The first step in developing a personal plan to share Jesus is to immerse yourself in, marinate, and consistently contemplate the good news found in Jesus. Here is the second, from the final chapter of the Sharing Jesus book.
Second, understand these factors that help your personal witness: Giftedness, Calling, and Deep Satisfaction. Over the years, people more wise than I have talked about the importance of bringing together one’s giftedness, calling, and deep satisfaction to see practically how God made you and can use you for His glory. Look at the Venn diagram featuring three interlocking circles representing these three. Developing a plan for your witness will involve you living at the center with all three at work. These three correspond to the important areas of orthodoxy (right belief, or knowing God’s calling in the gospel), orthopraxy (right actions, ways we are gifted to do things for the Great Commission), and orthopathy (right affections, or understanding deep satisfaction from a Jesus-centered view).
Take a sheet of paper and write the three terms across the top in three columns. Underneath Giftedness, write what you understand to be your gifts. This includes spiritual gifts, but more. Include talents you have, personal characteristics, even limitations, as we talked about earlier. Your education, family, relationships, strengths all count in the area of giftedness. “Anything that enables you to do something effectively counts as a gift,” Forster argues, which includes “Much more than just your ‘skills’ and ‘talents’ narrowly understood. Personal characteristics, ranging from physical endurance to empathy, are gifts that empower you to do things others can’t do.” This includes things you can’t control or limitations you have: where you were born, your family, you place and time in history. It includes things like education, relationships, and jobs. Even limitations can help you to focus on God’s work in you.
In the Calling category, write what you see as the greatest passions of your life based on what you understand from God’s Word and his commission. If you can think of specific things others have affirmed in you, like compassion, a love for the broken, a desire to teach the Word, or others, note those. What are things you know God has burdened you about? What would you do for free? What is that thing you believe you must do with your life?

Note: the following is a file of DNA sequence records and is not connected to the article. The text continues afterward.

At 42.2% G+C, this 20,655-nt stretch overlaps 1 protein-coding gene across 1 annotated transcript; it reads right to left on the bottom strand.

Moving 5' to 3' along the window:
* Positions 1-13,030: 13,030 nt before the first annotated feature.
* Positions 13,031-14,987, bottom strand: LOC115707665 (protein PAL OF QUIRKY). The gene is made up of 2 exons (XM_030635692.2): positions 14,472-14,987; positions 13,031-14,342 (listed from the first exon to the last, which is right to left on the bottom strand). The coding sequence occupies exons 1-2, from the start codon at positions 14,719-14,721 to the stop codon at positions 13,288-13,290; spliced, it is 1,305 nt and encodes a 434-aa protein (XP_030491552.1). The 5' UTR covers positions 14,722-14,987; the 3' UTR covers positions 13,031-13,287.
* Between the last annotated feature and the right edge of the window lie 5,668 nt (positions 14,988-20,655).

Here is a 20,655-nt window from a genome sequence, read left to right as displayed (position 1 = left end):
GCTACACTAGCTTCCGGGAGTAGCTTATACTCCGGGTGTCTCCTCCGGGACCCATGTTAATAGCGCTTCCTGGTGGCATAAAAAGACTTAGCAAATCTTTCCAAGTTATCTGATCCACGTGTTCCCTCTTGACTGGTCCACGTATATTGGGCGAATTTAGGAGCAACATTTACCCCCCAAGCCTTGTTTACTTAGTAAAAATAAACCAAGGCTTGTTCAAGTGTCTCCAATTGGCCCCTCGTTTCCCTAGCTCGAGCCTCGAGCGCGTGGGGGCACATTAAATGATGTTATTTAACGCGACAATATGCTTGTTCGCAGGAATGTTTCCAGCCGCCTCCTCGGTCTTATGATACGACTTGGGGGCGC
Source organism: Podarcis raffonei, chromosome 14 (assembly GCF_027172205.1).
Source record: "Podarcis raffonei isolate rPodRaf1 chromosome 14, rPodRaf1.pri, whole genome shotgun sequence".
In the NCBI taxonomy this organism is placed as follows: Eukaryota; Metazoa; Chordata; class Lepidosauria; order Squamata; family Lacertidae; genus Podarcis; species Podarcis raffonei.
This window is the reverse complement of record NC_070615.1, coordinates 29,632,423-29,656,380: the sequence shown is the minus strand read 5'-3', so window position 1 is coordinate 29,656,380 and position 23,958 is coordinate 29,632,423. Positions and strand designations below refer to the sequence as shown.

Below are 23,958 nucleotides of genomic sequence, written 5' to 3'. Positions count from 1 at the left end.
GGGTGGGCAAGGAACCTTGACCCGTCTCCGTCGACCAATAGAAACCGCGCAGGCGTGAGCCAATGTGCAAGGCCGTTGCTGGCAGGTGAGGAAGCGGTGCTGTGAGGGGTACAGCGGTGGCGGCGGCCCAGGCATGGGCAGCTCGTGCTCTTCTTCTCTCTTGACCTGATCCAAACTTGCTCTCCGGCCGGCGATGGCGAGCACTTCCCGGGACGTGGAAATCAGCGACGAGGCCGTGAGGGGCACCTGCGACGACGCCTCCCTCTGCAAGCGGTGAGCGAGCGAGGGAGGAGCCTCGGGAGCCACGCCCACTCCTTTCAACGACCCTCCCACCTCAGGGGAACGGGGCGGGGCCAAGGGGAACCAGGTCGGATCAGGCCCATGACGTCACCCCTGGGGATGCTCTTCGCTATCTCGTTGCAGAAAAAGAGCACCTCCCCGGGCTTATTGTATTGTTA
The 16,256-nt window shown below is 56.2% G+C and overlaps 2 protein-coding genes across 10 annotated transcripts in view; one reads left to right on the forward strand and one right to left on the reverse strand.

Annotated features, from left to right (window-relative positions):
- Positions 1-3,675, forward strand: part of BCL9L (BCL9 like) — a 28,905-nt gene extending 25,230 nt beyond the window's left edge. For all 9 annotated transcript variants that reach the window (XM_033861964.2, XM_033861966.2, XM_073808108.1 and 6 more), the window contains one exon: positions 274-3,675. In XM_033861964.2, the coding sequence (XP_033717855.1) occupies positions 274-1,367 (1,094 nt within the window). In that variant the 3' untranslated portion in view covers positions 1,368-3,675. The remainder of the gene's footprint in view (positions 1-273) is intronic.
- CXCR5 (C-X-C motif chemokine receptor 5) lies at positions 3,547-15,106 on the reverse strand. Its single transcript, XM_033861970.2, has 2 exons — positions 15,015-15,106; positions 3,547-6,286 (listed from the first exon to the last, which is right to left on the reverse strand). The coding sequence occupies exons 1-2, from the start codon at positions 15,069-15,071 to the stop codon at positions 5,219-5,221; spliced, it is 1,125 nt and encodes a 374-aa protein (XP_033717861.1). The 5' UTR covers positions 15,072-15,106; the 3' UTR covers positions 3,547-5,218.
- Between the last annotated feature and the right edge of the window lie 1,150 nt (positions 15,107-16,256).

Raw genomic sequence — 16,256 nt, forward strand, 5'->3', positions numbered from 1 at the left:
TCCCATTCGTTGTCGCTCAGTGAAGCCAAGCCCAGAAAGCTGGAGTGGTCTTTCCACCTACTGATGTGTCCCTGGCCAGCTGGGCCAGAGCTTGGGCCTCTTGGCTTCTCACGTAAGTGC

Concerning Deep Satisfaction, what are the things that bring you greatest joy? God built us for more than survival; he made us to long for something beyond us, something to bring deep satisfaction. Our ultimate satisfaction is in Christ! Out of that gospel-centered focus of life we can observe more specific and personal ways we find satisfaction. For me, as one called to teach, I take deep satisfaction in seeing people “get it,” or discover something true that changes them.
Where these three meet, you find your sweet spot for serving Jesus out of the reality of who you are. For me, my giftedness would include some ability to communicate as a teacher, wonderful experiences that have helped me learn to share my faith, and great mentors. My calling includes a burden to equip leaders to live lives on mission for God. I get deep satisfaction when someone “gets it,” or has a breakthrough in his life and witness (which is why I am a teacher, see?). This is why I am always trying to teach when I share Jesus. I love what Tim Keller said, how when we share Christ, no matter how the person responds, we want to share in such a way they would wish it were true.
What’s yours? Think about ways you can utilize this information to communicate Jesus with others.
 Again I’m indebted to Forster for his discussion on this in his book Joy for the World, although he too notes many godly leaders have observed this triune understanding of how God made us. Forster, Joy for the World, 168–169.
 Ibid., 169.